(2) A family member of a qualified person residing in the United Kingdom under paragraph (1) or of an EEA national with a permanent right of residence under regulation 15 is entitled to reside in the United Kingdom for so long as he remains the family member of the qualified person or EEA national.


"15.— Permanent right of residence

(1) The following persons shall acquire the right to reside in the United Kingdom permanently—

(a) an EEA national who has resided in the United Kingdom in accordance with these Regulations for a continuous period of five years;

(b) a family member of an EEA national who is not himself an EEA national butt who has resided in the United Kingdom with the EEA national in accordance with these Regulations for a continuous period of five years;


7. Separate from those provisions, which deal essentially with the rights of qualified persons, is the Immigration, Asylum and Nationality Act 2006. It is directed at the consequences of immigration control for employers. Regulation 15 sets up a penalty for employing a person without the relevant entitlement to work:

"15 Penalty

(1) It is contrary to this section to employ an adult subject to immigration control if—

(a) he has not been granted leave to enter or remain in the United Kingdom, or

(b) his leave to enter or remain in the United Kingdom—

(i) […]

(ii) has ceased to have effect (whether by reason of curtailment, revocation, cancellation, passage of time or otherwise),

Tuesday, 6 December 2011

Important Appeal case looking at causation in Whistleblowing cases

Charles Price, Barrister examines a new appeal case, NHS Manchester v Fecitt & Ors [2011] EWCA Civ 1190 which looks at the causation test in whistleblowing cases....

Neutral Citation Number: [2011] EWCA Civ 1190


The employer challenged the EAT's analysis on issues of vicarious liability and the causation test in whistle blowing cases.

First ground, it was submitted that the EAT erred in law in holding that the employer could in principle be vicariously liable for acts of victimisation of its employees in circumstances where the employees had committed no legal wrong.

Answer: The Court of Appeal found that the EAT had erred; the House of Lords in Majrowski unambiguously held that an employer could be vicariously liable only for the legal wrongs of its employees. In Majrowski Lord Nicholls defined vicarious liability as follows (para 7):

"Vicarious liability is a common law principle of strict, no-fault liability. Under this principle a blameless employer is liable for a wrong committed by his employee while the latter is about his employer's business. ..The primary liability is that of the employee who committed the wrong."

It followed that, absent any legal wrong, there was no room for the doctrine of vicarious liability to operate. The EAT had followed the case of Cumbria which was wrongly decided.

Second Ground:

Causation - The EAT appears to have concluded that the Employment Tribunal did not apply, or may not have properly applied, the appropriate test in determining whether or not detriments suffered by the claimants were because of the protected disclosures:

i) the reasoning of the Employment Tribunal demonstrated that even if the EAT was correct in concluding that the employer could discharge the burden of proof only by showing that the making of the protected disclosure played no part whatsoever in the relevant acts or omissions, that onus was plainly discharged here.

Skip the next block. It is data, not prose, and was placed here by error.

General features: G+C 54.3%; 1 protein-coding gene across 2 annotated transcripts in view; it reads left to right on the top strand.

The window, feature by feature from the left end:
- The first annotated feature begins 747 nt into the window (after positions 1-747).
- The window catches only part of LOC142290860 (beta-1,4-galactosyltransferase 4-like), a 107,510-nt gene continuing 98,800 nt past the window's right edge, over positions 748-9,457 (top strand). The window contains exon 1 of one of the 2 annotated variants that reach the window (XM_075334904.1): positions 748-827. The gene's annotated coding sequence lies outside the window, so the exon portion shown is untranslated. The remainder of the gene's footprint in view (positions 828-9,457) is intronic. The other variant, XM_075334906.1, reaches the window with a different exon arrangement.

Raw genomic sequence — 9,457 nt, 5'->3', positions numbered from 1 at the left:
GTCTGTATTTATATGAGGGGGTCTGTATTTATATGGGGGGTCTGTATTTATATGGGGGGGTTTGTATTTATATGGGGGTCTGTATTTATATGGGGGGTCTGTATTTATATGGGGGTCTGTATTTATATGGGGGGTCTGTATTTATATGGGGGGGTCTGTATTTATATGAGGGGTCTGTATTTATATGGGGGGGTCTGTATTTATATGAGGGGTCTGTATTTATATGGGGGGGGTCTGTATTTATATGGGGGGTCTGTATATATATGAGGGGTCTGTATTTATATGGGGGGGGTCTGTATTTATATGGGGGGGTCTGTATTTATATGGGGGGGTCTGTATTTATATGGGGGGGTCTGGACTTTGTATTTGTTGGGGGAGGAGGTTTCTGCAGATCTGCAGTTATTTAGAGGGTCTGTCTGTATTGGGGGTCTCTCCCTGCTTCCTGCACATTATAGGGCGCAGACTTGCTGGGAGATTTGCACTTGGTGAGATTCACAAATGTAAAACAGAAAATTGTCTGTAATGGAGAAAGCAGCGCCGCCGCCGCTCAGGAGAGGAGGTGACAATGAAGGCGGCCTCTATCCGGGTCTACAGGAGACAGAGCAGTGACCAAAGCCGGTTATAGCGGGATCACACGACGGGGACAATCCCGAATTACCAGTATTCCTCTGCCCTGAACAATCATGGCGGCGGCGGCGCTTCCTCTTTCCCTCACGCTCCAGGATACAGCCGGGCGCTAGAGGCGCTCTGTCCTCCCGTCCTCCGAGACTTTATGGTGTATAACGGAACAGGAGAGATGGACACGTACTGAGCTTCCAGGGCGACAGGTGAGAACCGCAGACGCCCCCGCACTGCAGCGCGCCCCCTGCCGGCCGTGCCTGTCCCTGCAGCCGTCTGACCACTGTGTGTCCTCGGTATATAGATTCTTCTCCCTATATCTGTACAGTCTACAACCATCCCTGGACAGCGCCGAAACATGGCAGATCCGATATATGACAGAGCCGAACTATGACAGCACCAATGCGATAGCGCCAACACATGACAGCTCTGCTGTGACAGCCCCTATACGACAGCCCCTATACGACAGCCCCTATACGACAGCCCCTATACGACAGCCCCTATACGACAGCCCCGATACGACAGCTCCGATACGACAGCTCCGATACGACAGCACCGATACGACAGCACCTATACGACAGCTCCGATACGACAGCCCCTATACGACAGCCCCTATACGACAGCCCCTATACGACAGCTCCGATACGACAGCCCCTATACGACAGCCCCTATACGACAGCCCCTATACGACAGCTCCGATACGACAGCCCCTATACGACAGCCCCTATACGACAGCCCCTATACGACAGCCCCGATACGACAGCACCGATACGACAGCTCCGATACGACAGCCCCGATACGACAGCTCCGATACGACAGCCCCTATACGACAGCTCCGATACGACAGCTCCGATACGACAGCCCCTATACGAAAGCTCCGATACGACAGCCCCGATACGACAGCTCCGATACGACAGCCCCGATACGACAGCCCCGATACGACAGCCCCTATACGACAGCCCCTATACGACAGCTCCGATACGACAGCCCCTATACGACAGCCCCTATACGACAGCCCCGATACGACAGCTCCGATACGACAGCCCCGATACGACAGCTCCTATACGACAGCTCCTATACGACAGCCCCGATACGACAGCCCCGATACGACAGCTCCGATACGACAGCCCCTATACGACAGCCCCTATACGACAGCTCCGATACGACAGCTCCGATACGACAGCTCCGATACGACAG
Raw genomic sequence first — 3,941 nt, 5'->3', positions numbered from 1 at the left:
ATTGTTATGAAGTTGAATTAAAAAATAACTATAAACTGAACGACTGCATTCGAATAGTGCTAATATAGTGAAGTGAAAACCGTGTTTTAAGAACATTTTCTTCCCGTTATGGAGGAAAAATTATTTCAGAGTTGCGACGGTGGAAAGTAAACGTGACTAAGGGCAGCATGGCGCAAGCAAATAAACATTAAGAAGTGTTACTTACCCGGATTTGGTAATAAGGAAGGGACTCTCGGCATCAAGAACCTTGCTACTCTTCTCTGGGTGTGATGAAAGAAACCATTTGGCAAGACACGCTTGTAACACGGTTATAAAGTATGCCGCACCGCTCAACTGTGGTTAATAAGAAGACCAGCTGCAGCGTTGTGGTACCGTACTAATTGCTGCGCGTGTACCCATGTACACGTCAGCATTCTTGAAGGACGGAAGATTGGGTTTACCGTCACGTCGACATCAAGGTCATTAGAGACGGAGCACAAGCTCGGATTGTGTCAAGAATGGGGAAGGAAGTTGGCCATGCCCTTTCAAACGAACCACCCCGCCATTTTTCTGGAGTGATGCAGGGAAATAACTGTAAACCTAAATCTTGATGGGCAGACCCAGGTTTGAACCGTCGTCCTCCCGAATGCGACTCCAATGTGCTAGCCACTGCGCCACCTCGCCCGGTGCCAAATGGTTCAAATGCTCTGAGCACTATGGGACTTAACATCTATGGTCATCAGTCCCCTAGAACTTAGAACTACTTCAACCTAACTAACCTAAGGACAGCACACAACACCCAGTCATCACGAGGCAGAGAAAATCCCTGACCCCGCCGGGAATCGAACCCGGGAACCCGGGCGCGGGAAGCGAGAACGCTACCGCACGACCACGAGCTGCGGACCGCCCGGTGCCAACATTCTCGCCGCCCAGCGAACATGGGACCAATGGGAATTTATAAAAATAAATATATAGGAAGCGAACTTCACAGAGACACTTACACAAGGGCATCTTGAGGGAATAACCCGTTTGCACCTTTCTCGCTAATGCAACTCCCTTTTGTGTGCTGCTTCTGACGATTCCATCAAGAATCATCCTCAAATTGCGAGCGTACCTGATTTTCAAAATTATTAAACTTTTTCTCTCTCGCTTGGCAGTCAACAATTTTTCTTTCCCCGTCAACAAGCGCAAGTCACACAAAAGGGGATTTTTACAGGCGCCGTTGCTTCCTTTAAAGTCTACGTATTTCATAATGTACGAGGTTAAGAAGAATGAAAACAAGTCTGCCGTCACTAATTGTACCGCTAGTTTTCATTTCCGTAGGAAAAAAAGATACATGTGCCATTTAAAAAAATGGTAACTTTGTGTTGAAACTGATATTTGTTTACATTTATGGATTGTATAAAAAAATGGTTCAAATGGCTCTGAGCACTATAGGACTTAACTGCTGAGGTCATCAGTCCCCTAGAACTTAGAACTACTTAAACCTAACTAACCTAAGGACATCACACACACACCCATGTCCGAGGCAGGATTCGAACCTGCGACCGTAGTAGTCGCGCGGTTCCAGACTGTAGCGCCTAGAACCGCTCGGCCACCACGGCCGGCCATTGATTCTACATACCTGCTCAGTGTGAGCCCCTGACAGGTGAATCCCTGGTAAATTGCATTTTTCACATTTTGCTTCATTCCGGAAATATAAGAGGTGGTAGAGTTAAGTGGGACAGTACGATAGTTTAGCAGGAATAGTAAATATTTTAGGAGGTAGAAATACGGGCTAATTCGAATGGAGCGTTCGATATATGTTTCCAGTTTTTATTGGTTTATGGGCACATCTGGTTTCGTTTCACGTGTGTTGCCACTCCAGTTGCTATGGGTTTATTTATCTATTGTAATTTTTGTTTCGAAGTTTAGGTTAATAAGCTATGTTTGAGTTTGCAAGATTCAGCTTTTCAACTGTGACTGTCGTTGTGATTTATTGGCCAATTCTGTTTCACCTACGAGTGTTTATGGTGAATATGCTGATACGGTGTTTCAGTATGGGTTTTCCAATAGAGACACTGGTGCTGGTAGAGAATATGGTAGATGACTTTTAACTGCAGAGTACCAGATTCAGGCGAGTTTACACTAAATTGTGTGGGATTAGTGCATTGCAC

ii) the proper test in this context was not whether the decision was materially (in the sense of more than trivially) influenced by the prescribed reason but, as in unfair dismissal cases, it was whether the prescribed reason was the sole or principal reason for the action taken. Section 48(2) provides that the onus is on the employer to show the ground on which any act, or failure to act, was done:

Mr Linden QC counsel for the employer submitted that the EAT was wrong to draw analogies between the whistle blowing legislation and domestic legislation giving effect to EU law. In the latter context it is incumbent on a court to read the legislation compatibly with EU law and the "no sense whatsoever" test is adopted in EU Directives. But where there is no such requirement, the legislation should be given its domestic meaning even if that means that the same statutory language may be differently interpreted depending upon whether there is an EU context or not: see the observations of Lord Brown of Eaton-under-Heywood in R (Hurst) v London Northern District Coroner [2007] 2 AC 189 para 52, UKHL 13. Accordingly, the EAT was wrong to consider that it was obliged to follow the principles set out in Igen v Wong.

The Court of Appeal agreed with the first submission, saying that the reasoning of the ET demonstrated that they did not think there was any causal connection between the protected act and the respondent's acts or omissions to act. The only proper reading of the ET decision was that the Tribunal accepted that the protected disclosure did not play a part in the decision to re-deploy 2 of the claimants and deny 1 claimant the opportunity to work.

The finding of the ET, that there was no breach of s47B of the ERA, was restored.

Charles is a Direct Access Barrister, which means that he can receive instructions from the public without recourse first to a Solicitor

contact: 07846 692325

Monday, 5 December 2011

Bleak House no more as The EAT moves

From 8 December the Employment Appeals Tribunal will move from the austere building on The Embankment!

The new address from 8 December will be 2nd Floor, Fleetbank House

2-6 Salisbury Square, London, EC4Y 8JX

telephone numbers, fax numbers and email addresses will remain unchanged.